Legislators hear about improving shorter-term drought conditions

It’s not just your imagination: Things really are greener around New Mexico this year. And the state Legislature’s interim Water and Natural Resources Committee heard the good news in an update from State Climatologist Dr. David DuBois. “We’ve done really well (for) this time of year,” DuBois told the committee. Not only has this water year, which begins on Oct. 1, been well above average, the temperatures have also been cooler than in the past few years, which also helps with the water situation.

As NM’s water boss, D’Antonio is back on the job

This week, John D’Antonio will take the helm at the Office of the State Engineer, the agency that oversees water rights and applications in New Mexico, for the second time. D’Antonio served as State Engineer beginning in 2003, through the administration of Gov. Bill Richardson, and for almost a year under Gov. Susana Martinez. After leaving the state position in 2011, D’Antonio returned to the U.S. Army Corps of Engineers and was named deputy district engineer for the agency’s Albuquerque district. Asked why, at this stage in his career, he’d want to head the state agency again, especially given New Mexico’s water challenges, D’Antonio said he didn’t initially apply for the position. “But as I spoke to the transition team…and noting how much of a challenge we have as a state, I thought it was important to have someone coming back in that could pull a lot of things together,” he said.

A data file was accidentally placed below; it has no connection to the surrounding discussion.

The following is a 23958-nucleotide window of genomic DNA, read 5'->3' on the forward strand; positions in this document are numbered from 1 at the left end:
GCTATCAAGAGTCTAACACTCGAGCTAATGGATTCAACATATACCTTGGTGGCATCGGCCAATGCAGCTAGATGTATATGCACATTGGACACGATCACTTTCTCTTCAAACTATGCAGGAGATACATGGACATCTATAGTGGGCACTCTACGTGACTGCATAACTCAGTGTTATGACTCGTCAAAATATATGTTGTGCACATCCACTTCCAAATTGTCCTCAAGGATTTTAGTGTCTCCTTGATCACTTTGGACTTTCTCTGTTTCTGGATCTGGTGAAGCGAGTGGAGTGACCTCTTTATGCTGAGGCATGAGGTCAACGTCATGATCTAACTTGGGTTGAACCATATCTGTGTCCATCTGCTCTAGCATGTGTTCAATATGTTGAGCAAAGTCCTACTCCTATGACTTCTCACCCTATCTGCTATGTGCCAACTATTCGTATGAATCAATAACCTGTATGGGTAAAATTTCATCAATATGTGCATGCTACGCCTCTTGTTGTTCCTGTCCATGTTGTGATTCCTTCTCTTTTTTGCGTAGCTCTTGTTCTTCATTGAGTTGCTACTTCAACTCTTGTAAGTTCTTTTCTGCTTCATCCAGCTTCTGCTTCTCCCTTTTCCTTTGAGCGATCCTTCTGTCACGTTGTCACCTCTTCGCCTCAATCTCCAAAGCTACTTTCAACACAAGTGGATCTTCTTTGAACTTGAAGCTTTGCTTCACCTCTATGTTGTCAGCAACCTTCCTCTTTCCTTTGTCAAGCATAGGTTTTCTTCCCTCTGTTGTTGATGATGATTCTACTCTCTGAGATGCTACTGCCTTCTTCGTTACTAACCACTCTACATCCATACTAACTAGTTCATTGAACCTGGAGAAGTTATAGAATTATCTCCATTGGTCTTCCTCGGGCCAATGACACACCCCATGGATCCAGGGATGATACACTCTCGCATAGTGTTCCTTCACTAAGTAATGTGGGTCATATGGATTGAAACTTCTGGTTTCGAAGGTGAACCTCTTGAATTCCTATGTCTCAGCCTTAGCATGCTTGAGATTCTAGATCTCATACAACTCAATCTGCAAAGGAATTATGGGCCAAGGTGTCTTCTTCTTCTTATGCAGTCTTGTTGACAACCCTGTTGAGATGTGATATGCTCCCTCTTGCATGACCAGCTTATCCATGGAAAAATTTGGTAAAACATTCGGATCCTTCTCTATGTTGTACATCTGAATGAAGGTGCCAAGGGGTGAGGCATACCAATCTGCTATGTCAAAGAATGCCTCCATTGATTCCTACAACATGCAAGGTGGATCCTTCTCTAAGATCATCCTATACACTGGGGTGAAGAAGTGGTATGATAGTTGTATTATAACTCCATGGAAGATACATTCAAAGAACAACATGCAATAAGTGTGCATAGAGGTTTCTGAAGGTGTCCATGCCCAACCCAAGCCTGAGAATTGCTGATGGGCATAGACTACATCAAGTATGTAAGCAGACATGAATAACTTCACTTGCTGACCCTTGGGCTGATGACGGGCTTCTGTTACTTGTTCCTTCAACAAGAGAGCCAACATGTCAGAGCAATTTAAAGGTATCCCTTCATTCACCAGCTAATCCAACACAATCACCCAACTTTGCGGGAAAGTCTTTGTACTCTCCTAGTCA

Guv picks D’Antonio to return as state water chief

Gov. Michelle Lujan Grisham tapped John D’Antonio on Tuesday to serve as state engineer, appointing a water policy veteran to manage what is one of the most valuable and fought-over resources in New Mexico. D’Antonio was state engineer from 2003-11 and most recently worked with the U.S. Army Corps of Engineers. He takes over his old post amid a high-stakes court case over the Rio Grande and as New Mexico faces the effects of climate change. “Our most precious resource has to be protected and managed in altogether new ways,” Lujan Grisham told reporters in announcing her pick. It is a big job, particularly for a governor who has already sought to make climate change a priority during her first months in office.